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Fried: Philly Sports Bar Chain to Pay Largest Wage and Tip Settlement in U.S. History

Chickie and Petes Fried

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A popular chain of Philadelphia sports bars will pay a total of $8.5 million to settle the largest wage and tip violation case in the history of the labor department.  Chickie’s and Pete’s, which has a dozen locations in the Delaware Valley, will pay $6.8 million in back pay and damages to 1,100 current and former employees. The investigation began in November 2012.  

In a separate move, the company announced it would pay $1.7 million to settle with another 90 workers who had alleged unfair labor practices in private lawsuits.

Laura Fortman, principal deputy administrator for the department’s Wage and Hour Division, said in a statement: “When employers exploit tipped workers, they not only harm their employees who are working hard to earn a living, but also take advantage of the trust of their customers.”

Speaking on behalf of Chickie’s and Pete’s, Kevin Feeley said that the company “had problems, like many other restaurant chains, following the federal government’s complicated rules on tip wages.” He told the New York Times:

“We’ve said from Day 1 that we would cooperate with the Department of Labor in the investigation. We understand there might need to be some changes in the tip pool and tip credit practices.”

“I think you can see today a good-faith effort to do the right thing by our employees,” he added. “That’s been the company’s intent.”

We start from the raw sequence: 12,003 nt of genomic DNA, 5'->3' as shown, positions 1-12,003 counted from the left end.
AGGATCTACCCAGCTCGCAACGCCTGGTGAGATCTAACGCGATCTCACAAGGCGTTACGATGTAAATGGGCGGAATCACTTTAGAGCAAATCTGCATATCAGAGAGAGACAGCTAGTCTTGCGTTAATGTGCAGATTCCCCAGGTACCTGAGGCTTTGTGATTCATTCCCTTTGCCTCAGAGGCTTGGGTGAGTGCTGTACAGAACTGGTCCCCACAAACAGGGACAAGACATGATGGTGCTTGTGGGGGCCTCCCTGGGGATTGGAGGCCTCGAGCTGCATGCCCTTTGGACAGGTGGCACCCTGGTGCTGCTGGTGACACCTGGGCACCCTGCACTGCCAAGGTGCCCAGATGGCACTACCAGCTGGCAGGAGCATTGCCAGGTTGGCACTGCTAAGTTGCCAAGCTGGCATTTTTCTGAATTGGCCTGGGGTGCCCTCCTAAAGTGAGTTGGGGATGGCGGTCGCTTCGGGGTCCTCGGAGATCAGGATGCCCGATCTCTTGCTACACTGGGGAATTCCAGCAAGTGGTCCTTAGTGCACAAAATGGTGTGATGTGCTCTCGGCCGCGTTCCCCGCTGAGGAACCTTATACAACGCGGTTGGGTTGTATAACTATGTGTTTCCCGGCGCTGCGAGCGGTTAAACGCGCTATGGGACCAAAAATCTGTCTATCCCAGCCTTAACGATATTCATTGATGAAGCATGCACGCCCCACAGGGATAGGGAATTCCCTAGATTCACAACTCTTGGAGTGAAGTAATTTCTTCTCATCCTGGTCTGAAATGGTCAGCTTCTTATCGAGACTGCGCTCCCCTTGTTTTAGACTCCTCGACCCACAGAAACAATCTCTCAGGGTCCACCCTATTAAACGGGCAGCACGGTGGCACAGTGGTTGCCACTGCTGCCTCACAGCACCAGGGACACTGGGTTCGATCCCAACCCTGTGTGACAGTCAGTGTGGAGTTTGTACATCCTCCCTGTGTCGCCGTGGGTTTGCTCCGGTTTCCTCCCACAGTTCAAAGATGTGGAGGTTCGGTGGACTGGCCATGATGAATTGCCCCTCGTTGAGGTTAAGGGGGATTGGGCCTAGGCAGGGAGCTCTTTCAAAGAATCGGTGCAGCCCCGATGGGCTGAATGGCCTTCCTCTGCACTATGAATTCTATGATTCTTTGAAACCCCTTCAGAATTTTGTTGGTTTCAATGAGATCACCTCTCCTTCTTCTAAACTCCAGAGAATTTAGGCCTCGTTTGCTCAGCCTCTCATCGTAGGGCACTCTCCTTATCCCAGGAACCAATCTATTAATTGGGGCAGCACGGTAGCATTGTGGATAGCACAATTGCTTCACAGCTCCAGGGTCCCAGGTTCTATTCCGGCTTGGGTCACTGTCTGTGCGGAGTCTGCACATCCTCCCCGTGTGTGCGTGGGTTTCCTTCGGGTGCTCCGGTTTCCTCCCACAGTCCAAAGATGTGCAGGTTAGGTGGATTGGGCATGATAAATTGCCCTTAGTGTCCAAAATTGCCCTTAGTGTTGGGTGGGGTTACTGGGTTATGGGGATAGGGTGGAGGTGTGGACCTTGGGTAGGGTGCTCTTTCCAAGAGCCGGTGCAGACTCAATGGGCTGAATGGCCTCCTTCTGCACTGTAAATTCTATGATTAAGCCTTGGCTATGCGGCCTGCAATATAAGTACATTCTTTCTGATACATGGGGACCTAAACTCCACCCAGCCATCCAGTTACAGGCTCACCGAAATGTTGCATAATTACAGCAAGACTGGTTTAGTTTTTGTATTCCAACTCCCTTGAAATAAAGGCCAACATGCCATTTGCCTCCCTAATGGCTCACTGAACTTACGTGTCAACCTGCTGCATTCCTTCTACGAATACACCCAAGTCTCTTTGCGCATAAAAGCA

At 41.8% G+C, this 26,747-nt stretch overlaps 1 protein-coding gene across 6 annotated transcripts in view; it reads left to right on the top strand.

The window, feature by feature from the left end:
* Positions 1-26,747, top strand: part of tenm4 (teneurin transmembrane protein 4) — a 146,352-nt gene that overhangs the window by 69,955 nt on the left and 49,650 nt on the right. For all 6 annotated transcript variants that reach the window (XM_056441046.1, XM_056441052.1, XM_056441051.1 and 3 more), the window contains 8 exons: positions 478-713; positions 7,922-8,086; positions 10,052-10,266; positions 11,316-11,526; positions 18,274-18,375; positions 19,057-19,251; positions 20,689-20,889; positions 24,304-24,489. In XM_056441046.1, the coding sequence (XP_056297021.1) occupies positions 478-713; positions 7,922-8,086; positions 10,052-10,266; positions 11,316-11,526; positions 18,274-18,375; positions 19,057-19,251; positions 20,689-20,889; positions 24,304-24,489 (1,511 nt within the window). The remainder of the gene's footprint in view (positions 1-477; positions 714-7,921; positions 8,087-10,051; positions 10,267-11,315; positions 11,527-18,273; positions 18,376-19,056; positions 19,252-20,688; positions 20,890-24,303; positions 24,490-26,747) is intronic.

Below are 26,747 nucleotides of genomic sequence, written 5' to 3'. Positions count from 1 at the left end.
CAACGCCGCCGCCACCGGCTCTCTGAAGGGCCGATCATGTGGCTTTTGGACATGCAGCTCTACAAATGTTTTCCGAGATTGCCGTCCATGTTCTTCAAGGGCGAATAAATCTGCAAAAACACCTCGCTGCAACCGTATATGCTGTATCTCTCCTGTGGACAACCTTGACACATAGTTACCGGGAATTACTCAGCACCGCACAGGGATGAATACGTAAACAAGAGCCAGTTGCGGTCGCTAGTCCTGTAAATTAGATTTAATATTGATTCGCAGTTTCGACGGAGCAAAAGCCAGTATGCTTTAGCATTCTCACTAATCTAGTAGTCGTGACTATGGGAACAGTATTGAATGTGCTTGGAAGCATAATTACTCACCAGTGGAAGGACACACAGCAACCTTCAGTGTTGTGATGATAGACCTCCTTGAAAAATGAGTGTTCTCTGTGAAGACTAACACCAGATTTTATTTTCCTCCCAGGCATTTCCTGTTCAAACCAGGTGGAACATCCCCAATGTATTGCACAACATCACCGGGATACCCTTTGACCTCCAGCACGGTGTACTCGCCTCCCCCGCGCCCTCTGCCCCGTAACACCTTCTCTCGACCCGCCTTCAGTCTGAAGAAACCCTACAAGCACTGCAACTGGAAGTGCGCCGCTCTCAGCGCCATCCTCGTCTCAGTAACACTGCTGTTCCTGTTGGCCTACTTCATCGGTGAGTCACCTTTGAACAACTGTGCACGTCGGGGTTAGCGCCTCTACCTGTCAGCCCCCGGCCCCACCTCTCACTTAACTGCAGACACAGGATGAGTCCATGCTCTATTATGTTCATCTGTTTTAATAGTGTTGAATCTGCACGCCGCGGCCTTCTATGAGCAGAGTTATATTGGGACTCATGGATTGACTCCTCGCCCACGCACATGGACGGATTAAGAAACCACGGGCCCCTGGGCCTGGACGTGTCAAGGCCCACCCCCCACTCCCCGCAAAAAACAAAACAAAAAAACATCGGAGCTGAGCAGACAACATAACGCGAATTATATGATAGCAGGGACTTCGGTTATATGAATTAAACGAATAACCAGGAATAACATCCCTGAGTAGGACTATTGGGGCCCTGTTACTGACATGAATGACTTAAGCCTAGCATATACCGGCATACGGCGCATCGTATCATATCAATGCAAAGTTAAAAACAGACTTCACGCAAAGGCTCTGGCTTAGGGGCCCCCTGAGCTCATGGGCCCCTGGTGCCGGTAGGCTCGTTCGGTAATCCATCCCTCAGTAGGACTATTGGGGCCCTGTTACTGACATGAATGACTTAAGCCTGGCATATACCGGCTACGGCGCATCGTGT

The employees caught a break when records of what the establishment called the “Pete’s Tax” were uncovered.  Employees were forced to pay into a tip pool, of which 40 percent went to bartenders and the other 60 percent went to management, according to CBS Philly:

Brian Johnson, the Labor Department’s regional director of enforcement for the wage and hour division, says a yearlong investigation at nine locations found that the chain required its wait staff to contribute to a tip pool, then kept 60 percent of it.

“Tips are the property of the employees who receive them,” Johnson said today. “Management is not allowed to participate in the tip pool.”

Nonetheless, Johnson says, the tip pool was part of the chain’s business model.

“They kept detailed records on the tip-out amounts and disciplinary action was threatened if they did not tip out at the end of the night,” he tells KYW Newsradio.

Johnson says the money — which servers referred to as “Pete’s tax” — had to be paid in cash at the end of the night even if the server’s tips had all been charged to credit cards.

“They were required to go into their wallet to pay the tip-out amount, or go to an ATM, or borrow from a co-worker,” according to Johnson.

In addition to the “Pete’s Tax,” the labor department found that the company failed to pay overtime, required employees to pay for their uniforms, and did not compensate employees for mandatory meetings and training.

The Labor Department’s Brian Johnson called the case “exceptional,” noting that over the past year the agency had documented about $26 million in wage violations at over 3,900 restaurants.  


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